Every meeting or conference needs a powerful kick-off. An effective icebreaker activity can help you set the tone for your event and open opportunities for your delegates to network.
First, you need to decide on the objective you want to achieve with your icebreaker.
Do you want your delegates to get to know each other or prompt them to collaborate? Or do you simply want to energize your audience and make them pay attention?
Whichever the reason, a good icebreaker should be spontaneous, fun, and simple enough for everyone to join in.
Here are some ice-breaking activities for your inspiration.
Let your delegates write their own stories. If your setup allows it, divide your participants into groups and prompt them to come up with a story they would share later on with one another.
To give you a real-life example, Martin Timmermans held an amazing story-telling session at the FRESH14 conference in Copenhagen. He handed everyone in the room a pen and paper and invited them to write a short story about the most innovative event he or she helped to organize and share it with the rest of the group.
2. Question ball
This icebreaker is a combination of networking and physical activity so it's a perfect way to get your audience nicely warmed up.
It's simple: Take a beach ball, write punchy icebreaker questions all over its surface and tell your delegates to toss it around. Every time someone catches the ball, he or she would answer a question their right index finger landed on.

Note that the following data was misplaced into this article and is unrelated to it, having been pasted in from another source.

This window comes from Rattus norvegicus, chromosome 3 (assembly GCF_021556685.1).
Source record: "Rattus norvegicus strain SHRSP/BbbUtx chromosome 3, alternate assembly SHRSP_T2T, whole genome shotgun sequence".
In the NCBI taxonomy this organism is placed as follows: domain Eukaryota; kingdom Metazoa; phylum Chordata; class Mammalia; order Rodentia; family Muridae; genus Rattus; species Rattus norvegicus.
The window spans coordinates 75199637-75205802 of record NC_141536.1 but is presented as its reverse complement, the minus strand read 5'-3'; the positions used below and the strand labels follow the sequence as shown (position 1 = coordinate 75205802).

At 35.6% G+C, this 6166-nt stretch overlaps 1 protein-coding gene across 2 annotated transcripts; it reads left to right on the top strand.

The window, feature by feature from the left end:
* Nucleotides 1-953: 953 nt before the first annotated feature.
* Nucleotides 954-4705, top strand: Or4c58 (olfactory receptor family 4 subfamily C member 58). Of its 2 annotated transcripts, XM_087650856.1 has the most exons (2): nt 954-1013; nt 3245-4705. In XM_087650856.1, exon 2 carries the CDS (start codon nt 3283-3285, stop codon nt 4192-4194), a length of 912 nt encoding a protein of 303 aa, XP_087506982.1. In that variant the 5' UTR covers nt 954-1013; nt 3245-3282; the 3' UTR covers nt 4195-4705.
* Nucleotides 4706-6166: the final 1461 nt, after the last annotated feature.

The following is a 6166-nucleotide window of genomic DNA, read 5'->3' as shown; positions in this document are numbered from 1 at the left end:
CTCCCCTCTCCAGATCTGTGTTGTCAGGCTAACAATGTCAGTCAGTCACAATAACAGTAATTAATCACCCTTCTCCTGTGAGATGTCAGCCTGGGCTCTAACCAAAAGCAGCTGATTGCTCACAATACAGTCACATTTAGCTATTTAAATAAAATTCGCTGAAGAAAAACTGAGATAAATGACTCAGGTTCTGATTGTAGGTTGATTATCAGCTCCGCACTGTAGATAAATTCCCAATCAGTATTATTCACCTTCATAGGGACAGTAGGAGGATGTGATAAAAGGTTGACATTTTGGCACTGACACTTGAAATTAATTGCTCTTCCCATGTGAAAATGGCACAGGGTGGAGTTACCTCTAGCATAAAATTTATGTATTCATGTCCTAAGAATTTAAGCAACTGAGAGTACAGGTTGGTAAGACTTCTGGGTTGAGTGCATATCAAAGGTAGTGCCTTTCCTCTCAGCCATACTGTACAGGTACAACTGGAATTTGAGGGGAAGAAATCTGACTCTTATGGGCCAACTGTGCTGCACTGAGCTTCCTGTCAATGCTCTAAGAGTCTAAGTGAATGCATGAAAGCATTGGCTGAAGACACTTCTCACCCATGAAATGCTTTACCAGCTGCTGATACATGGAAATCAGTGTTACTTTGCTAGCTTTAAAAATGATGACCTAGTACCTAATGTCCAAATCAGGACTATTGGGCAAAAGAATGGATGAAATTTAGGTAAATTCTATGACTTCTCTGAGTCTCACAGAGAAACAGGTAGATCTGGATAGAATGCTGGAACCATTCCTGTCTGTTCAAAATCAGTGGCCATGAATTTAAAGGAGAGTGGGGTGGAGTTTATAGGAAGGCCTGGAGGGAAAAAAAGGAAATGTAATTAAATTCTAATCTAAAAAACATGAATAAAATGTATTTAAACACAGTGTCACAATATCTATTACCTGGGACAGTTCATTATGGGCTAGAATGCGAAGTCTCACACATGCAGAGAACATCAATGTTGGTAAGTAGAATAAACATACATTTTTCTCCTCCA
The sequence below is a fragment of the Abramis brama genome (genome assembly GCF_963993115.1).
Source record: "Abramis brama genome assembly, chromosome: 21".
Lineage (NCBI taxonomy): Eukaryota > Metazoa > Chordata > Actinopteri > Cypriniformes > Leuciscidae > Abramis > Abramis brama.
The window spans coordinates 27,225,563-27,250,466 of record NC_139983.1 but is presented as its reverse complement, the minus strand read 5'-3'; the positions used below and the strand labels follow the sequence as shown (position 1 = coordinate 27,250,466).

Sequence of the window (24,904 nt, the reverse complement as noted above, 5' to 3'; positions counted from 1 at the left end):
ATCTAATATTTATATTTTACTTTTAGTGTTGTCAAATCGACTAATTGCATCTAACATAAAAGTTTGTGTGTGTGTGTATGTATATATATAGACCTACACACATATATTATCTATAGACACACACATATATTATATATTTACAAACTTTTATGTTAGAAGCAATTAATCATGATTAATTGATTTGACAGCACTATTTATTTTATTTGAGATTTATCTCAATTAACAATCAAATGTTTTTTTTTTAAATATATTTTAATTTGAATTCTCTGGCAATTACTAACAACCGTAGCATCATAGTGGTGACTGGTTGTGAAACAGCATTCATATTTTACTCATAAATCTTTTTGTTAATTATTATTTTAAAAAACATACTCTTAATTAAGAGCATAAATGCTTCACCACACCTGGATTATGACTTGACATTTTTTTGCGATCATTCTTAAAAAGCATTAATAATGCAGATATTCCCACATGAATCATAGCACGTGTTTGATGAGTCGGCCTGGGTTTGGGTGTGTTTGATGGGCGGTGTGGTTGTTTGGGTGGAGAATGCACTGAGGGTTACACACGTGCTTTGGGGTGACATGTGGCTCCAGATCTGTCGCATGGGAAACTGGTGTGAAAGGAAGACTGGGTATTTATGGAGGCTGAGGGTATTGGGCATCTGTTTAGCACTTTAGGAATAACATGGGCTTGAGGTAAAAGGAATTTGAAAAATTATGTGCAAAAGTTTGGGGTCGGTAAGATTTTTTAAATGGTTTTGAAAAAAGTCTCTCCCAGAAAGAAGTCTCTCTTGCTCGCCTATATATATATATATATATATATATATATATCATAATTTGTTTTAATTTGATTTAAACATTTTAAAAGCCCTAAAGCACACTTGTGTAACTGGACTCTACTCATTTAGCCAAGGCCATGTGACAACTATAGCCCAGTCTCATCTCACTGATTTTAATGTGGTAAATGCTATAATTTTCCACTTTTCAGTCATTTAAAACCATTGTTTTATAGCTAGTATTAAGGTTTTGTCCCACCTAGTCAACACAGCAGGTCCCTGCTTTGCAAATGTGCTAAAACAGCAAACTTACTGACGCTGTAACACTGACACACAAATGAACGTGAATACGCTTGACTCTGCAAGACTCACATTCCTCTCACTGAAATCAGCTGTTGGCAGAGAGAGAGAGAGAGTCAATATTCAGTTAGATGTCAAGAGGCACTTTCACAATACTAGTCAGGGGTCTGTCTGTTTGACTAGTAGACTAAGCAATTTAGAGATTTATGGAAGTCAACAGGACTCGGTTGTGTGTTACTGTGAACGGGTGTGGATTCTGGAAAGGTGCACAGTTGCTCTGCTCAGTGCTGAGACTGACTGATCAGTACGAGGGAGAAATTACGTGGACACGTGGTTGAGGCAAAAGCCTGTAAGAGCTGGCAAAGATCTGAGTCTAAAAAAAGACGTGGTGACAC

Try questions such as:
What is your job title?
What company do you represent?
What has been your biggest professional achievement to date?
3. Two truths & a lie
This classic game is an all-time favorite icebreaker. Divide your delegates into smaller groups (5-10) and invite them to state three facts about themselves. Two would be true statements, one would be a false fact.
Then tell the rest of the group to guess which one of the three statements is a lie. After the correct answer is revealed, encourage the delegate to share a story behind one of the true facts.
4. Find the man
This super engaging activity is great if you want to encourage networking among your participants.
Give each delegate someone else’s name tag. Every person then gets a simple instruction: Find the person who it belongs to. Your delegates will then need to walk around the room, approach different people and find the right one. This will help them get to know each other better along the way and meet new connections.
5. Poll your audience
Live polling is one of the easiest and most effective ways to break the ice before the keynote presentation, fireside chat, or a panel. It's a great way to get your audience's attention and set the tone for the session without much effort.
Using an audience engagement platform, prepare a simple live poll. It can be connected to the topic of the upcoming presentation, to the overall theme of the conference, or you can use it to find out more about your audience.
Here are some examples:
What do you expect to learn during this presentation?
What is your professional background?
On a scale of 1 to 5, how much do you know about XY?
This icebreaker will also help you get your participants familiar with the tool you're using so you can take full advantage of it during the presentation or the Q&A session.